Private firm proposes operating tutoring services in some city schools Math, reading help would be provided

September 12, 1992|By Mark Bomster | Mark Bomster,Staff Writer

A private company could take over operation of federall funded math and reading services at up to five Baltimore public schools under an arrangement being discussed with the city school system.

If the city goes ahead with the plan proposed by Sylvan Learning Systems, it would mark the first time a private, for-profit contractor has operated Chapter I programs for a public school system, a Sylvan official said.

Chapter I programs are funded by the federal government and are intended to give supplementary help to elementary school students with math and reading problems. This year, 79 Baltimore schools qualify for Chapter I money.

This week, Superintendent Walter G. Amprey confirmed that discussions have been taking place throughout the summer, and said he is intrigued by the Sylvan proposal.

"Most important is the achievement gains that they could make," he said.

HTC If the Sylvan project becomes reality, it also would mark the city's second experiment with education contractors.

As of last week, Education Alternatives Inc., a private firm, began operating nine city public schools under a five-year contract that has drawn national attention.

Sylvan, a division of the Columbia-based Sylvan/Kee Systems, operates about 450 private tutoring centers around the country serving about 90,000 students a year, according to Douglas L. Becker, president and chief executive offi- cer.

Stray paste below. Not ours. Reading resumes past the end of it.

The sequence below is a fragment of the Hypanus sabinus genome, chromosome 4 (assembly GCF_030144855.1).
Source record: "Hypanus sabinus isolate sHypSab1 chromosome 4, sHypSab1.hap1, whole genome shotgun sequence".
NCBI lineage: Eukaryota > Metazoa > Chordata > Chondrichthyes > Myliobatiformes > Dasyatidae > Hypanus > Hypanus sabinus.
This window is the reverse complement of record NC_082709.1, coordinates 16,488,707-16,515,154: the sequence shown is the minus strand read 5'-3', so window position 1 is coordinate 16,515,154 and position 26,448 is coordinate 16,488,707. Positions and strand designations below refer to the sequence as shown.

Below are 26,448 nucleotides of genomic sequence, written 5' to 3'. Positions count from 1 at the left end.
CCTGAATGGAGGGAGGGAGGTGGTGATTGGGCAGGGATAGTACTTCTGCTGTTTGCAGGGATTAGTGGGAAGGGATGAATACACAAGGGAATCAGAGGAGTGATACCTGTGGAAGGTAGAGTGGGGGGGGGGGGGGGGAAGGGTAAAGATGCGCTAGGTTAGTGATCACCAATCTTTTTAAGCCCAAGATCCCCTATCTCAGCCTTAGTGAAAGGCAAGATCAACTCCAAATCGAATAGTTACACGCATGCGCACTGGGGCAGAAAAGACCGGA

Most of those centers are franchised and offer tutorial services, from preschool to college preparation, at $25 to $30 per hour.

In February, Sylvan began approaching several major public school systems about operating some Chapter I programs on a pilot basis, and found a sympathetic ear in Dr. Amprey.

Last month, the company submitted a detailed proposal to the school system, proposing to take over Chapter I programs at three to five schools, at no extra cost to the system, said Mr. Becker.

"We would simply be dropping a Sylvan Learning Center into Baltimore City public schools," he said. "We would simply be administering that particular portion of school."

Unlike the system's current experiment in private contracting, however, Sylvan would not take over day-to-day operation of other school programs or classes.

Mr. Becker said the company's proposal calls for Sylvan's compensation to be based on the normal, per-student allocation for Chapter I programs from the federal government, which averages up to $1,800.

Though the company would be ready to open in a matter of weeks, Mr. Becker could not say when a final agreement could be reached with the school system.

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